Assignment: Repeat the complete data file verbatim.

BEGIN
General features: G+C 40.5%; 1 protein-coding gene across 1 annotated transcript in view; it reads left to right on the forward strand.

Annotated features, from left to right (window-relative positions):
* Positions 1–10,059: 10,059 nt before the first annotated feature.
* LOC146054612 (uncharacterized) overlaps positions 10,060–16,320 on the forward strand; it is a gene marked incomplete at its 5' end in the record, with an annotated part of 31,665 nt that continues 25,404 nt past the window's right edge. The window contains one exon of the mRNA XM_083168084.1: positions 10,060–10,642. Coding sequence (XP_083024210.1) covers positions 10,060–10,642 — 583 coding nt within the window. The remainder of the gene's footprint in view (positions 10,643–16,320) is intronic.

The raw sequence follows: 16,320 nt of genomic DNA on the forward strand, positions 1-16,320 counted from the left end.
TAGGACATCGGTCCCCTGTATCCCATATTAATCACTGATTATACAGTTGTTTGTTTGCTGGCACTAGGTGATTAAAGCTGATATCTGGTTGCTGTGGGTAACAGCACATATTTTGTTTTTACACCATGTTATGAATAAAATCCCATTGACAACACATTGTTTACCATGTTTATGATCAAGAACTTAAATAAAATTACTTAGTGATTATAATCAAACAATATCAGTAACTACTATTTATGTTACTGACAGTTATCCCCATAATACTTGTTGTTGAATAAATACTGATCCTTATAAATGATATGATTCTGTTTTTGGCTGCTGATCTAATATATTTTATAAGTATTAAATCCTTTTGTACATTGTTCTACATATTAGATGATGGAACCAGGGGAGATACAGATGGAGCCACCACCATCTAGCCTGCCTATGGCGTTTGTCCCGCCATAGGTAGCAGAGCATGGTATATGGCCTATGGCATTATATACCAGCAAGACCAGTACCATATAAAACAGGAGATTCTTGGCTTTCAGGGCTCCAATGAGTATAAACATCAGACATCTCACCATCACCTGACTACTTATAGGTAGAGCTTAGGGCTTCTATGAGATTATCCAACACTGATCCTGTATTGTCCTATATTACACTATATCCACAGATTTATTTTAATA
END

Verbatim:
General features: G+C 40.5%; 1 protein-coding gene across 1 annotated transcript in view; it reads left to right on the forward strand.

Annotated features, from left to right (window-relative positions):
* Positions 1–10,059: 10,059 nt before the first annotated feature.
* LOC146054612 (uncharacterized) overlaps positions 10,060–16,320 on the forward strand; it is a gene marked incomplete at its 5' end in the record, with an annotated part of 31,665 nt that continues 25,404 nt past the window's right edge. The window contains one exon of the mRNA XM_083168084.1: positions 10,060–10,642. Coding sequence (XP_083024210.1) covers positions 10,060–10,642 — 583 coding nt within the window. The remainder of the gene's footprint in view (positions 10,643–16,320) is intronic.

The raw sequence follows: 16,320 nt of genomic DNA on the forward strand, positions 1-16,320 counted from the left end.
TAGGACATCGGTCCCCTGTATCCCATATTAATCACTGATTATACAGTTGTTTGTTTGCTGGCACTAGGTGATTAAAGCTGATATCTGGTTGCTGTGGGTAACAGCACATATTTTGTTTTTACACCATGTTATGAATAAAATCCCATTGACAACACATTGTTTACCATGTTTATGATCAAGAACTTAAATAAAATTACTTAGTGATTATAATCAAACAATATCAGTAACTACTATTTATGTTACTGACAGTTATCCCCATAATACTTGTTGTTGAATAAATACTGATCCTTATAAATGATATGATTCTGTTTTTGGCTGCTGATCTAATATATTTTATAAGTATTAAATCCTTTTGTACATTGTTCTACATATTAGATGATGGAACCAGGGGAGATACAGATGGAGCCACCACCATCTAGCCTGCCTATGGCGTTTGTCCCGCCATAGGTAGCAGAGCATGGTATATGGCCTATGGCATTATATACCAGCAAGACCAGTACCATATAAAACAGGAGATTCTTGGCTTTCAGGGCTCCAATGAGTATAAACATCAGACATCTCACCATCACCTGACTACTTATAGGTAGAGCTTAGGGCTTCTATGAGATTATCCAACACTGATCCTGTATTGTCCTATATTACACTATATCCACAGATTTATTTTAATA